The ACCC is seeking feedback on a proposed collective bargaining class exemption that would allow many smaller businesses to collectively bargain with their customers or suppliers.

The collective bargaining class exemption will provide eligible businesses with a'safe harbour' to engage in the conduct specified in the class exemption without the risk of breaching the relevant provisions of the Competition and Consumer Act 2010 (Cth) (CCA).

Key takeouts

The 98.5% of businesses in Australia with less than $10 million aggregated turnover will get automatic protection for the conduct specified in the class exemption without having to lodge a formal application and pay a fee  – provided they lodge a 'Collective Bargaining Class Exemption Notice' to the ACCC.

Eligible businesses will be required to self-assess whether they meet the eligibility criteria in order to determine whether they can rely on the collective bargaining class exemption.

The class exemption does not provide protection from the CCA for collective boycotts. If a business seeks to engage in collective bargaining that involves a collective boycott, the existing authorisation or notification processes must be used.

The ACCC has now developed a draft legislative instrument and related documentation upon which it is seeking feedback. Stakeholders have until 3 July 2019 to provide submissions. Following this round of public consultation, the ACCC will consider any submissions received and make a final decision about the collective bargaining class exemption.

Collective bargaining occurs when two or more competitors, or potential competitors, come together to negotiate with a supplier or customer, being the 'target' business, about certain terms, conditions or prices. In broad terms, such conduct raises concerns under the CCA, which requires businesses to operate independently of their competitors when making such decisions. The ACCC has the power to grant a class exemption if it is satisfied in all the circumstances that the conduct covered by the class exemption:

  • Would not have the effect, or would not be likely have the effect, of substantially lessening competition; or
  • Would result in, or would be likely to result in, a benefit to the public that would outweigh any detriment.

The proposed class exemption does not oblige the target business to negotiate with any bargaining group nor does it compel eligible businesses to join a group – instead it simply removes the risk that collective bargaining by eligible businesses will breach the relevant provisions of the CCA. The proposed collective bargaining class exemption would (if implemented) remain in place until 30 June 2029, unless revoked by the ACCC before that date. In 2028, the ACCC intends to conduct a review to determine whether to extend the class exemption beyond 30 June 2029.

Proposed eligibility criteria

The proposed collective bargaining class exemption provides legal protection from the CCA for:

  • Any business or independent contractor with aggregated turnover of less than $10 million in the most recent financial year prior to joining the group;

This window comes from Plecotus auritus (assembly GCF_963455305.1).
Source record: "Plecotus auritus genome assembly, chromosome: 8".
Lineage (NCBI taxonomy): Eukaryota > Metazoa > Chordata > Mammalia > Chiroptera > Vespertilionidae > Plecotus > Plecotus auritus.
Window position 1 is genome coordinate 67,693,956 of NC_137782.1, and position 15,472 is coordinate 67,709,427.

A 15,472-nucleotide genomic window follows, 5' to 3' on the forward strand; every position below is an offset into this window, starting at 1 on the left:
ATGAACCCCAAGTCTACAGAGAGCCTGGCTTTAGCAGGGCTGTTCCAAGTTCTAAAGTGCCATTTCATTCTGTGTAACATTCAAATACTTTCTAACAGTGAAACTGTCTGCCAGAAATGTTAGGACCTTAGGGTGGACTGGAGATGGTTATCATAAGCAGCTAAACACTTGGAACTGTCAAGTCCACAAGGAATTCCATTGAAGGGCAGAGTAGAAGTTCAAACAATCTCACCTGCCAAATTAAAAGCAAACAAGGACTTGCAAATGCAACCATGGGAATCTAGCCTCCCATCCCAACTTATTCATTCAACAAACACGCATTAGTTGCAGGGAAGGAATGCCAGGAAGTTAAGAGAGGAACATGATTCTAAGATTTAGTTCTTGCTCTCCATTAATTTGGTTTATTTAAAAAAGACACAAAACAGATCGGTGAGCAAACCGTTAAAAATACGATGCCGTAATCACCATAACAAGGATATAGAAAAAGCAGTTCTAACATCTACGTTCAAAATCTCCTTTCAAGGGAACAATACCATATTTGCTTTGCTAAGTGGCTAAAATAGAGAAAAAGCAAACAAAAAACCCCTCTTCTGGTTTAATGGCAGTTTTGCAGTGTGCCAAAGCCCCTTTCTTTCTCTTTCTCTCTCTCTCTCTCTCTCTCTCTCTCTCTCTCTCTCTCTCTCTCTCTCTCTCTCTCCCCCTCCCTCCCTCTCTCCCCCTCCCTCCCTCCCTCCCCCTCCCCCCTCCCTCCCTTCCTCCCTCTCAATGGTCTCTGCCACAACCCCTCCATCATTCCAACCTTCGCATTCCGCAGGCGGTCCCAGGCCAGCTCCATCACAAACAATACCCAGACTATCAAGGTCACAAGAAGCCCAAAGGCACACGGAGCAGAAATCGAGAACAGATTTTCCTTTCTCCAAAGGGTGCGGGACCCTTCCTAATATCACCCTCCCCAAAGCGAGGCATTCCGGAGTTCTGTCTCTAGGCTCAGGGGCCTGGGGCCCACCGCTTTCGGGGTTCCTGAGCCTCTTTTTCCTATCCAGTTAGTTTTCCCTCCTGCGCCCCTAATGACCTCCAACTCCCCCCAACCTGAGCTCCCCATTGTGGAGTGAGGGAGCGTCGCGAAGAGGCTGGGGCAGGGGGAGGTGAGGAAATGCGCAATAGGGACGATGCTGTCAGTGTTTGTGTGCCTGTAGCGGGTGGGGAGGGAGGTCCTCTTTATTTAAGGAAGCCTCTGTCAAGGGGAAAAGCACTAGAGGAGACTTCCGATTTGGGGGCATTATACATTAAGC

• Any franchisee or fuel retailer, regardless of turnover, to participate in collective bargaining with their franchisor or fuel wholesaler. However, if franchisees or fuel retailers propose to collectively bargain with any supplier or customer that is not their franchisor or fuel wholesaler, the class exemption will only apply if they meet the $10 million turnover threshold.

The ACCC anticipates that the class exemption would be suitable for most eligible businesses involved in collective bargaining arrangements. The $10 million aggregated annual turnover threshold, which is consistent with the Australian Tax Office definition of a 'small business entity', means that around 98.5% of businesses in Australia would be covered by the class exemption should they wish to form a collective bargaining group.

An eligible business will receive immediate and automatic protection of the class exemption to collectively bargain with any target business, irrespective of the size of the target business, provided:

  • The required 'Collective Bargaining Class Exemption Notice' (Notice) is given to the ACCC within 14 days; and
  • Each member of the collective bargaining group meets the eligibility criteria.

To maintain the protection afforded by the class exemption, the Notice must also be provided to the target/s when negotiations commence and the collective bargaining must also be consistent with the scope of that Notice. Businesses can continue to use the existing authorisation and notification processes, including for collective bargaining arrangements, if they do not satisfy the class exemption eligibility criteria.

The Exposure Draft places limits around sharing information between bargaining group members, which is permitted only if:

  • The information is shared or used to engage in the collective bargaining; and
  • The eligible business reasonably believes that it would not be able to engage in the collective bargaining if the information is not so shared or used.

Accordingly, the class exemption will not protect businesses (who may be competitors) that share commercially sensitive information beyond that which is necessary to facilitate the collective bargaining process. This restriction also applies to any preliminary discussions that businesses may engage in before deciding to join a collective bargaining arrangement.

How can we assist your business?

  1. Consider the practical potential impact of the proposed eligibility criteria and the precise details of the Exposure Draft on your business either as a means to collectively bargain or as a 'target' of collective bargaining by others.
  2. Work with you to prepare, review and advise on your draft submission due by 3 July 2019.